Adams and McGuinness earned themselves some credit by accepting negotiations, and dragging their comrades towards a peace settlement. Even if they thought the IRA was doomed militarily, at least Britain was spared the horrors of its death throes. Still, the credit one deserves for ending violence is limited if one has caused it. How much thanks should you give me if I stop punching you?

What disgusts me, even if I respect their political gifts, is the extent to which they have avoided blame. Adams, especially, behaves as if the IRA were always saints and never sinners. Sinn Féin still lament the shooting of IRA members in Gibraltar, which, in fairness, might have been unjustifiable. But no one denies that the IRA men and women were planning to bomb the weekly parade of a military band. Would that have been more legitimate than their killings? I propose that it would have been less.

In one article, in 2012, Adams referred to an event where “two armed British soldiers attacked mourners” but were “overpowered and killed by the IRA”. Corporals Howse and Wood had blundered into a funeral procession when IRA members, enraged by an attack on a funeral three days before, pulled them out of their car, stripped, punched, kicked, shot and stabbed them. A priest who intervened was told to stop or be murdered as well.

I understand why McGuinness is being praised, having died, after a longish life, of natural causes. But I hope we do not forget the people who died young, in violence, for no good reason.

Posted in Britain | 4 Comments

Poundshop Patriotism…

In some ways, the idea of a Royal Yacht is an effective metaphor for Britain. We have all but given up on the Royal Navy, once a symbol of British innovation, adventurousness and power, but we might invest in a Royal Yacht: a pretty, quaint and rather pointless little plaything for the rich.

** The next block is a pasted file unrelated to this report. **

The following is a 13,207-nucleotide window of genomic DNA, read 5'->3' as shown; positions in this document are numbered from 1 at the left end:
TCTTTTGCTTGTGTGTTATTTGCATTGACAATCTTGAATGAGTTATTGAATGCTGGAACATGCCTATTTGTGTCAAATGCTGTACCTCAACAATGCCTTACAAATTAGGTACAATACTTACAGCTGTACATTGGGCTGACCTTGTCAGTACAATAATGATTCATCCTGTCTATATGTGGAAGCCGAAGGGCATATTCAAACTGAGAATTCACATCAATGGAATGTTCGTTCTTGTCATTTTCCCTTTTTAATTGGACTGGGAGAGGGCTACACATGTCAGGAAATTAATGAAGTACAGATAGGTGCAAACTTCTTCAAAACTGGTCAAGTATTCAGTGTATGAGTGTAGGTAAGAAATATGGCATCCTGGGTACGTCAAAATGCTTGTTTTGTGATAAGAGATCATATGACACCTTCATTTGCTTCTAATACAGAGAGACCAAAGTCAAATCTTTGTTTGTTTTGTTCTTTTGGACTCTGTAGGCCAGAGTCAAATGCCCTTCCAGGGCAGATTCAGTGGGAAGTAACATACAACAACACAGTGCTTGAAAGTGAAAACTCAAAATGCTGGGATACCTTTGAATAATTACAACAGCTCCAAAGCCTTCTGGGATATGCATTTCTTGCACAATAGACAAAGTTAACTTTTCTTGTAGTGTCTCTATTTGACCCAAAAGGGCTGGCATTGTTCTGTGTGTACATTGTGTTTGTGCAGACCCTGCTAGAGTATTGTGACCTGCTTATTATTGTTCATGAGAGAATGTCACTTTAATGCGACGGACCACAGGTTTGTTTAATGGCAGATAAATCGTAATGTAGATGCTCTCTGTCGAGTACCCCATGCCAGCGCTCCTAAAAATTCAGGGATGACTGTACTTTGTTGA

I will give Boris Johnson a little credit for suggesting that it could be funded by donors and not the state. But, regardless, this could be the clearest case of what I call poundshop patriotism: a nationalist attitude that is less concerned with the health of our institutions that with little novelties: a Royal Yacht; a Blue passport; a poppy that demands and signifies less than a handkerchief. It might play well with the papers but it’s useless.

Posted in Britain | 4 Comments

On Inevitablism…

The socialist author and academic Mark Fisher, who died earlier this year, wrote an engaging little book called Capitalist Realism which argued that neoliberalism has sustained itself by propogating the belief that there is no alternative to its ideas and institutions. Of course, I don’t think there is an alternative to capitalism – but capitalism can take different forms and I agree that Western culture has absurd conceptions of what is and is not thinkable. Preemptive war, for example, is always on the table, but rail nationalisation is an eccentric idea.

Thinking about Fisher’s book, after his tragic death, it struck me that inevitablism is one of the more powerful weapons in our rhetoric. It entails a sly shift from what is desirable to what is unavoidable; disheartening one’s opponents with the thought that resistance is doomed. Liberals use it, with their “wrong side of history” rhetoric. Emmanuel Macron, for example, claims that Europe “must get used to” mass immigration. But he means that it should. Hiding the should-must gap is what makes inevitablism work.

Posted in Politics, Rhetoric, Uncategorized | 7 Comments